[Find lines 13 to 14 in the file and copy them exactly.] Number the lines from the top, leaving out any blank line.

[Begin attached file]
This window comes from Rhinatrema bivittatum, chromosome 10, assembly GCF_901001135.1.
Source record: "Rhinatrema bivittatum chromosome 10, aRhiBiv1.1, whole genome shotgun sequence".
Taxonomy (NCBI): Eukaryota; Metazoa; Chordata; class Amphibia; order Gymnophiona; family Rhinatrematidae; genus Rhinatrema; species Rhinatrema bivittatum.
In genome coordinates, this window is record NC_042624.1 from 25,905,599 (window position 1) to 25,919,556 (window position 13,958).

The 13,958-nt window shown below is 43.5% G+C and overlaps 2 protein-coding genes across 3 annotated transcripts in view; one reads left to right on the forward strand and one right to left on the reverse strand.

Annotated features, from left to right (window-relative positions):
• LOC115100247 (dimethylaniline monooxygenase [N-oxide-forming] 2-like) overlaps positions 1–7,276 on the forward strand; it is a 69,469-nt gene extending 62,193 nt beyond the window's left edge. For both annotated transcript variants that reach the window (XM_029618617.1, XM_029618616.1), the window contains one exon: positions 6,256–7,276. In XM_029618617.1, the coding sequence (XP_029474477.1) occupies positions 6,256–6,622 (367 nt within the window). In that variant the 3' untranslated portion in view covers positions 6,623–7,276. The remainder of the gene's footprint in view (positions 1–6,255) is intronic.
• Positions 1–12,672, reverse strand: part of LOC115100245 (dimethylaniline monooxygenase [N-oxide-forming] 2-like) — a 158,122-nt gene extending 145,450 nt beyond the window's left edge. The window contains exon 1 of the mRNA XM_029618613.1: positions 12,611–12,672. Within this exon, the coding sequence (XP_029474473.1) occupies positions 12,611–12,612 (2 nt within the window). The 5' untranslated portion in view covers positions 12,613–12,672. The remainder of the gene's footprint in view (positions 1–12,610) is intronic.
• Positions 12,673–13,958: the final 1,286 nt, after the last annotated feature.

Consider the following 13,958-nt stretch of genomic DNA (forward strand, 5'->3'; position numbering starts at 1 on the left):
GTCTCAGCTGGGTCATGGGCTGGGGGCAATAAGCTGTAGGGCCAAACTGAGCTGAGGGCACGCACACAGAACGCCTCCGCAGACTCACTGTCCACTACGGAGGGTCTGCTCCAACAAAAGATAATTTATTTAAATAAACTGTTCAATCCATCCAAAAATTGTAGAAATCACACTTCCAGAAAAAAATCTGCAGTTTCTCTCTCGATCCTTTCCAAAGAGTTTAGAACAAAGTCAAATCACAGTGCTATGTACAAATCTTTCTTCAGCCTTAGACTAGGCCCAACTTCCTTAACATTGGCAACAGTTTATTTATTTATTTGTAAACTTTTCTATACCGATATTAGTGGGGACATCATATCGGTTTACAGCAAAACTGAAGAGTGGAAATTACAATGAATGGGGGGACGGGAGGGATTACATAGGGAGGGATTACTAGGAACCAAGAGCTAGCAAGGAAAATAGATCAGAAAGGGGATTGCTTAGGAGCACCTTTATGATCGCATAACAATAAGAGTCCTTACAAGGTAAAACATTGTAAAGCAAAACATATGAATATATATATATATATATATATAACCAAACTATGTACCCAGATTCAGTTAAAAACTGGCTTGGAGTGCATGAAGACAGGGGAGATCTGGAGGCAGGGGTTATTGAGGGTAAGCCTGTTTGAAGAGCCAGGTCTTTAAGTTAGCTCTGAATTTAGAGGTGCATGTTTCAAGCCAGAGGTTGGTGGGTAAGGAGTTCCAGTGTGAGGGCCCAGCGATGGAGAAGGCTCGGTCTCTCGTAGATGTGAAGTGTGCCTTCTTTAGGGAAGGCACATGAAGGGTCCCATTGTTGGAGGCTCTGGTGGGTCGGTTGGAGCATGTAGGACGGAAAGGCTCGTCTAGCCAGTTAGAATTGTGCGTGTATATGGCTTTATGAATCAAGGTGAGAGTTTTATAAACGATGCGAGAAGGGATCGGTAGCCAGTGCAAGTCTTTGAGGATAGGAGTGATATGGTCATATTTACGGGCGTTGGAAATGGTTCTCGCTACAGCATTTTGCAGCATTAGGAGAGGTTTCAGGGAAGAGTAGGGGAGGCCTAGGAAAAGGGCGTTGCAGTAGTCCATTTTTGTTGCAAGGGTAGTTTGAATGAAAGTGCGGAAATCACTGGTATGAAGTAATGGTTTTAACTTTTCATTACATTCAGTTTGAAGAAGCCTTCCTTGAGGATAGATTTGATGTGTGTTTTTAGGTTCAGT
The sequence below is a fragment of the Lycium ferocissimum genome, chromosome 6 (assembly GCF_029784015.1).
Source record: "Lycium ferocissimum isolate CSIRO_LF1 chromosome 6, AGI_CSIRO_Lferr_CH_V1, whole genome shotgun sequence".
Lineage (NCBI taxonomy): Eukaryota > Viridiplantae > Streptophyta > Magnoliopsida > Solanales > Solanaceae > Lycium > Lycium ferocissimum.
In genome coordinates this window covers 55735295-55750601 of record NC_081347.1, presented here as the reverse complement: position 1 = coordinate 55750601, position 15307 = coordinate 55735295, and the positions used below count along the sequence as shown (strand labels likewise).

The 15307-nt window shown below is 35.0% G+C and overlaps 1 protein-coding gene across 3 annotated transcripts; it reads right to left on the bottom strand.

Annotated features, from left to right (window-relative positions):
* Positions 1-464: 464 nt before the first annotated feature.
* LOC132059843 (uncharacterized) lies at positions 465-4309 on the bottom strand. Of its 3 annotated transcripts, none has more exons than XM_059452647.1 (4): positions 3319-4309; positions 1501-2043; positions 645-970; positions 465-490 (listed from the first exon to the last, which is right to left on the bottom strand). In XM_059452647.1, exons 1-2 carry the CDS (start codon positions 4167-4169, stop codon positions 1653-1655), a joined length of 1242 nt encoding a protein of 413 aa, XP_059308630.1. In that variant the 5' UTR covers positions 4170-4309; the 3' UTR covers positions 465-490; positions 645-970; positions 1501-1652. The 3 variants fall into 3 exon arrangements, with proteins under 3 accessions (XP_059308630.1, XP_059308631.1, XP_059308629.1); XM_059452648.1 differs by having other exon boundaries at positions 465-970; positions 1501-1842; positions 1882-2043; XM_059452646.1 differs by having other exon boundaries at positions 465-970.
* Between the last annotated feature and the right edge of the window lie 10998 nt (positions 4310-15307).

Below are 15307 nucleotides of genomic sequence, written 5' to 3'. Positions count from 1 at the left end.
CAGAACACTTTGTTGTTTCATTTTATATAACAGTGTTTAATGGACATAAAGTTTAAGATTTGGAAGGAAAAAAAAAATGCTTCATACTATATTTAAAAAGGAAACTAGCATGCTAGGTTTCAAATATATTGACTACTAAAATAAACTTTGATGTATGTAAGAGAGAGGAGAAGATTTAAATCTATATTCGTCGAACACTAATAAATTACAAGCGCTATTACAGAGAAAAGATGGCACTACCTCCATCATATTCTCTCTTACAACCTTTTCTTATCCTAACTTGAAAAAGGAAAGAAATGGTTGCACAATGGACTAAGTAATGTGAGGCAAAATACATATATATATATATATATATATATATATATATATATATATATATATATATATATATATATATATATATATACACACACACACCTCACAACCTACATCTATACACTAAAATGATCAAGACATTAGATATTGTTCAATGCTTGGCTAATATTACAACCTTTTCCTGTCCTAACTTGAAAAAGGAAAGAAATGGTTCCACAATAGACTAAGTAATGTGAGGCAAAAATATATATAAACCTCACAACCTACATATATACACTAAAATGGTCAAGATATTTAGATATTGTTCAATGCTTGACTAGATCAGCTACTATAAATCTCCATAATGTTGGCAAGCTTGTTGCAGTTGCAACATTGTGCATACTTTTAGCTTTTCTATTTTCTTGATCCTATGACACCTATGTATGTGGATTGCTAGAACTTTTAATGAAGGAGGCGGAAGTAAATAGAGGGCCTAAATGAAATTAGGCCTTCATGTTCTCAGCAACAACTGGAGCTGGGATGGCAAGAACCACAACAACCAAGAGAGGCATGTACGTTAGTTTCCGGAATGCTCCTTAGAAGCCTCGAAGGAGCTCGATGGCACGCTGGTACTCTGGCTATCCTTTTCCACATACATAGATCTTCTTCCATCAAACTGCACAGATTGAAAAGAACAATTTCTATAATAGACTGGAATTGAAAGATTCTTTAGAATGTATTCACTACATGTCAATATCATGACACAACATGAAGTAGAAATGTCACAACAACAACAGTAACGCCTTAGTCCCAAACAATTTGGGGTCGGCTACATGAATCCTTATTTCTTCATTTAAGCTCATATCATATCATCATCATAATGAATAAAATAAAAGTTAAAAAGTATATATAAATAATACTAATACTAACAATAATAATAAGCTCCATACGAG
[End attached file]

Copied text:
Source record: "Lycium ferocissimum isolate CSIRO_LF1 chromosome 6, AGI_CSIRO_Lferr_CH_V1, whole genome shotgun sequence".
Lineage (NCBI taxonomy): Eukaryota > Viridiplantae > Streptophyta > Magnoliopsida > Solanales > Solanaceae > Lycium > Lycium ferocissimum.